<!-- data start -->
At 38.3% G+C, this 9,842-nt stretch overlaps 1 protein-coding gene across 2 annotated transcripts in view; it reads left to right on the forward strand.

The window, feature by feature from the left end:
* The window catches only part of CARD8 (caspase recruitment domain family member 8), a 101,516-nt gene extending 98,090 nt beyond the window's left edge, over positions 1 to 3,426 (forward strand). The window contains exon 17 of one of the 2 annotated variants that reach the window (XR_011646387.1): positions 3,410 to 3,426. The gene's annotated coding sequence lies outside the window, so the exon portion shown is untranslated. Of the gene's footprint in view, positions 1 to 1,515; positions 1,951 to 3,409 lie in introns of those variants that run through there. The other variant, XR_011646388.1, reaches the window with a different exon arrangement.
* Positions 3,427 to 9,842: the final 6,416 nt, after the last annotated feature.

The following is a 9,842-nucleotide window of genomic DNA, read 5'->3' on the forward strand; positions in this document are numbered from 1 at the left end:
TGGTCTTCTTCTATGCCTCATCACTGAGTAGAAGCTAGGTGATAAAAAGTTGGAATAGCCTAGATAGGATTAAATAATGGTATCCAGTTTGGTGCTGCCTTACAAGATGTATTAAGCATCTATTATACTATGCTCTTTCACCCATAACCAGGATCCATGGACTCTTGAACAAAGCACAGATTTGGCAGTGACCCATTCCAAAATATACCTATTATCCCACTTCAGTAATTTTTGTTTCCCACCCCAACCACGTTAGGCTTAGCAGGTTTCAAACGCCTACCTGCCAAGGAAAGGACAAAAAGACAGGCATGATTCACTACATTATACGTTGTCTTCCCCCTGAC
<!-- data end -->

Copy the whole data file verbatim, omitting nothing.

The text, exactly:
At 38.3% G+C, this 9,842-nt stretch overlaps 1 protein-coding gene across 2 annotated transcripts in view; it reads left to right on the forward strand.

The window, feature by feature from the left end:
* The window catches only part of CARD8 (caspase recruitment domain family member 8), a 101,516-nt gene extending 98,090 nt beyond the window's left edge, over positions 1 to 3,426 (forward strand). The window contains exon 17 of one of the 2 annotated variants that reach the window (XR_011646387.1): positions 3,410 to 3,426. The gene's annotated coding sequence lies outside the window, so the exon portion shown is untranslated. Of the gene's footprint in view, positions 1 to 1,515; positions 1,951 to 3,409 lie in introns of those variants that run through there. The other variant, XR_011646388.1, reaches the window with a different exon arrangement.
* Positions 3,427 to 9,842: the final 6,416 nt, after the last annotated feature.

The following is a 9,842-nucleotide window of genomic DNA, read 5'->3' on the forward strand; positions in this document are numbered from 1 at the left end:
TGGTCTTCTTCTATGCCTCATCACTGAGTAGAAGCTAGGTGATAAAAAGTTGGAATAGCCTAGATAGGATTAAATAATGGTATCCAGTTTGGTGCTGCCTTACAAGATGTATTAAGCATCTATTATACTATGCTCTTTCACCCATAACCAGGATCCATGGACTCTTGAACAAAGCACAGATTTGGCAGTGACCCATTCCAAAATATACCTATTATCCCACTTCAGTAATTTTTGTTTCCCACCCCAACCACGTTAGGCTTAGCAGGTTTCAAACGCCTACCTGCCAAGGAAAGGACAAAAAGACAGGCATGATTCACTACATTATACGTTGTCTTCCCCCTGAC